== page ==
He froths and kicks and spits, a beast poorly corralled, distraught at what he sees — the ruination of my art, the muddying of my vision, poopy handprints on what was once a clean white wall.

But soon he sees.

He sees how things make sense.

How the periods and commas all line up proper-like. All reporting for duty.

His crutch words are gone. His plot has been untangled. The characters are no longer just cardboard cut-outs slotted into gaps but rather living, breathing entities, emotionally resonant and utterly believable.

His pile of word-slurry has been concretized. Into a marble bust. An aegis of the gods.

And when he looks up, the editor is gone. His satchel, too.

She’s riding off. A wasteland MacGuyver. An apocalyptic A-Team.

What she brings to the story is hidden behind every page. Lost in the space between sentences. Her repairs are invisible — the mechanisms of her craft hidden behind authorial drywall. Ever unknown to readers.

“But I don’t even know your name,” the author whispers — a whisper lost on the wind.

She’s gone. Onto the next writer sitting in his own waste. To clean up him. To fix his story.

To do what must be done.

* * *

All this is a roundabout way of saying Yay, Editors!

Not all editors are good, or great, and some are quite bad.

And no editor can take a bad story and make it good — dross does not polish into gold.

Oh ho! But an editor can however take a good story and make it great, harnessing the potential that lives in a pile of unforged story. Dross will not become gold, but iron can become steel.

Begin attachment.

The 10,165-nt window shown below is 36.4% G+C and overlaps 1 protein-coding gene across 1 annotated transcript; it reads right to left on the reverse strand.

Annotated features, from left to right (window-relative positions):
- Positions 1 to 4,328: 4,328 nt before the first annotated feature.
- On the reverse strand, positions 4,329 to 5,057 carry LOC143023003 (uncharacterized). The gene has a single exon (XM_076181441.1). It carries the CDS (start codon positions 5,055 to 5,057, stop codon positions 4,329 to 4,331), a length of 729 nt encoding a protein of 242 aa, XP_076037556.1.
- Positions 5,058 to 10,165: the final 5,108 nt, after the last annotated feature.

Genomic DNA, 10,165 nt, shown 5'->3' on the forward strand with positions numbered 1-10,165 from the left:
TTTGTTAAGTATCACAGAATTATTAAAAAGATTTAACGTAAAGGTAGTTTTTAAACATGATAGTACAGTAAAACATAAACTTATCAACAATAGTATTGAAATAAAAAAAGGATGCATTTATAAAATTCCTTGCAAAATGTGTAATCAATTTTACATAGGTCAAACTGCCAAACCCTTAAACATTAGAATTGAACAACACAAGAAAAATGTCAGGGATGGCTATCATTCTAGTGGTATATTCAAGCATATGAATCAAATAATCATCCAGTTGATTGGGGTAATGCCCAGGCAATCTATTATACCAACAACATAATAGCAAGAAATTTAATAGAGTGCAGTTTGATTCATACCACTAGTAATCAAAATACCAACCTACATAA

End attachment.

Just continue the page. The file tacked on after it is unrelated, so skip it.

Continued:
What I’m trying to say is, I have recently been getting this question:

“Do you know any good editors?”

Folks email me and want to know if I’ll look at their work (I won’t), or if I know any good editors (I do, but not in a helpful way). And so I come to you, my bubbly lovely jubblies. Let us speak of editors.

If you’re an author who has a favorite freelance editor or who merely cares to sing the praises of an editor you’ve worked with at a publisher or elsewhere, please do! Sing, sing those praises!

If you’re an editor who is available…

Well. Please, let us know that. You may find clients here.

And let us all sing the ballad of the editor and tell their mighty stories. For it is the editor that lifts the story up so that it may catch the sun. And yet it is the author who swallows the syrup of glory.

All hail the editor.

80 responses to “Ode To The Editor”

  1. Finally, someone understands what I do! and how I love to help authors to retrieve what they thought was lost! Thoroughly enjoyed this, Chuck. Thank you. I shared it on Facebook, by the way. Eager to read more of your site. Peace, Ann